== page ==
Wind Energy CSR News

Renewable Energy Makes Its Mark

by Adam Bonislawski
Blog

Renewable energy is on the rise.

According to the U.S. Energy Information Administration’s International Energy Outlook 2016 report, renewables are the fastest growing energy source, growing globally at a rate of 2.6 percent per year. At that pace, they are expected to meet 29 percent of the world’s energy needs by 2040, up from 22 percent in 2012.

Whirlpool Corporation Breaks Ground on Newest Wind Project

Press Release

BENTON HARBOR, Mich., Oct. 26, 2016 /3BL Media/ -- Today, as part of Whirlpool Corporation's ongoing commitment to producing products in the U.S. in a cost effective and environmentally efficient manner, the company broke ground on a wind turbine project at its manufacturing plant in Ottawa, Ohio. The project objectives are to save money while offsetting the facility's electrical consumption by more than 30 percent, or enough energy to power 300-400 American homes annually.

National Grid on Energy Awareness Month: The Transition Blueprint

Designing the Future of Energy in New England
Article

The following article is taken from the “The Transition Blueprint” chapter of Dean Seavers’ Democratization of Energy eBook

Registration Opens for the 2017 International Corporate Citizenship Conference: Corporate Citizenship Ecosystems

Annual Conference Designed Exclusively for CSR Professionals to Take Place in Boston March 26-28
Press Release

CHESTNUT HILL, Mass., September 28, 2016 /3BL Media/ — Boston College Center for Corporate Citizenship, Carroll School of Management is pleased to announce that registration is open for the 2017 International Corporate Citizenship Conference. Uniquely tailored to corporate citizenship professionals, the annual 2.5 day conference brings together industry experts and more than 600 CSR practitioners from around the world to network, learn, and grow.

Twitter Chat on 9/21 at #GM100 with GM, WWF & The Climate Group

Article

Join General Motors (GM)’s Director of Sustainability, David Tulauskas, GM’s Manager of Renewable Energy, Rob Threlkeld, WWF’s Director of U.S.

The Connection Between EVs, Batteries and a Clean Grid

Blog

The Chevrolet Bolt EV just received an EPA-estimated range rating of 238 miles per charge. And GM just committed to meet its entire electricity needs at all of its global operations using renewable energy by 2050.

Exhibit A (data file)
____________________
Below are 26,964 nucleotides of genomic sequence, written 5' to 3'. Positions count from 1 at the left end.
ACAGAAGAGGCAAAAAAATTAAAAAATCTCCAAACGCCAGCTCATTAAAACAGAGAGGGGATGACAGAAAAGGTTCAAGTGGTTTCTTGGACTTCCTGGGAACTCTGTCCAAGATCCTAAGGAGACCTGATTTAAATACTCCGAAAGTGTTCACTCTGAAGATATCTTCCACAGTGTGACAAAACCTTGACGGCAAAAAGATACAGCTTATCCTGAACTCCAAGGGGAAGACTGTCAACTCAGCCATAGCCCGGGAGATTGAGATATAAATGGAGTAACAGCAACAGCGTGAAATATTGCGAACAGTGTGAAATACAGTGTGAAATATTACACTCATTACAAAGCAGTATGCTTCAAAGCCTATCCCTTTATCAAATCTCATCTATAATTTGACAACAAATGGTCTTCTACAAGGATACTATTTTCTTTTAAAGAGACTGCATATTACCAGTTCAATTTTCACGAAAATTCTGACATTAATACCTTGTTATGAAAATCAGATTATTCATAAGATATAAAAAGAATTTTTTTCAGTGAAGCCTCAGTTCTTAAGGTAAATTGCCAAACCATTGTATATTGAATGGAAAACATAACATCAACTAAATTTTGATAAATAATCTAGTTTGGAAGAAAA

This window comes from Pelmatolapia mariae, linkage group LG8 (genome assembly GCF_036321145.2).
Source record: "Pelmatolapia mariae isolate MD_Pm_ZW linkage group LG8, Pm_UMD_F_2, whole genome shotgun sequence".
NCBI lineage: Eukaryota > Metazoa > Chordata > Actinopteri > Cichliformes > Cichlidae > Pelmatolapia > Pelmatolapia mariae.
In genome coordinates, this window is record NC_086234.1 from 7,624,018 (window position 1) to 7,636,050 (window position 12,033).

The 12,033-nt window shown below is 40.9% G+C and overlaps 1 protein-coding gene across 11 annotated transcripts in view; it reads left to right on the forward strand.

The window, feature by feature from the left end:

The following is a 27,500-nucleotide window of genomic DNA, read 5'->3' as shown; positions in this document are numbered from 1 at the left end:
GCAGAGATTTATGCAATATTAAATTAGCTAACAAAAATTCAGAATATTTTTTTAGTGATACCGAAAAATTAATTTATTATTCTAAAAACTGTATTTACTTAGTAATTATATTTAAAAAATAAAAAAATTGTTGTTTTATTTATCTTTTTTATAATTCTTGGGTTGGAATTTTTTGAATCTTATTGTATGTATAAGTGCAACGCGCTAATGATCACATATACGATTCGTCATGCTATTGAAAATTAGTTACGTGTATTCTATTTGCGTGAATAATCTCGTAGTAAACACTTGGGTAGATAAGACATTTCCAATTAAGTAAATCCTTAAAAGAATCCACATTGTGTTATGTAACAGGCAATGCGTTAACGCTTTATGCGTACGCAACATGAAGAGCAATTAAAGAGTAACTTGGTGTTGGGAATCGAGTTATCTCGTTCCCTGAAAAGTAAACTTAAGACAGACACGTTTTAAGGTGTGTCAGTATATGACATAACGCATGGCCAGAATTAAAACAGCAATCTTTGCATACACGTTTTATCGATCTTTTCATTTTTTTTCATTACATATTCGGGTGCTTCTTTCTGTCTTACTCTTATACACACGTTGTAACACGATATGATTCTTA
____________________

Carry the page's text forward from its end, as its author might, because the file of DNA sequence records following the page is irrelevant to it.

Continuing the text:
Quote Sheet: GM Commits to 100 Percent Renewable Energy by 2050

Article

GM is pledging to meet its electricity needs at all of its global operations with renewable energy – such as wind, sun and landfill gas – by 2050. Here’s what GM employees and third parties had to say about the plan.
 

GM Details its 100 Percent Renewable Energy Goal

Blog

GM is pledging to meet its electricity needs at all of its global operations with renewable energy – such as wind, sun and landfill gas – by 2050. The company’s global renewable energy manager, Rob Threlkeld, answers some questions about the company’s 100 percent renewable energy plans and what it will take to achieve its goal.

How does GM define this commitment? What does it mean to be 100 percent renewable?

Renewable Energy Update: Investment and Capacity Rise, Costs Fall - The Minute

Multimedia with summary

Investments in renewable energy have reached record levels and added capacity has set new highs, while costs have fallen. Last year, $286 billion was invested in renewable sources. That’s three percent higher than the previous record in 2011, according to the International Renewable Energy Agency.

The End of Fossil Fuel Use Will Involve a Complex Mix of Renewables

Although many would like to see a 100 percent solar transition, a less "painful" path will likely involve biomass, wind and other renewable technologies for many years to come.
Blog

Although solar electricity and wind energy are growing by leaps and bounds, they only provide a tiny fraction of today’s electrical demand. As global supplies of fossil fuel resources decline and as concern over global climate change increases, however, solar electric systems could become a major source of electricity, along with wind and a host of other renewable energy technologies. But is there enough solar energy to produce enough electricity to meet our needs?

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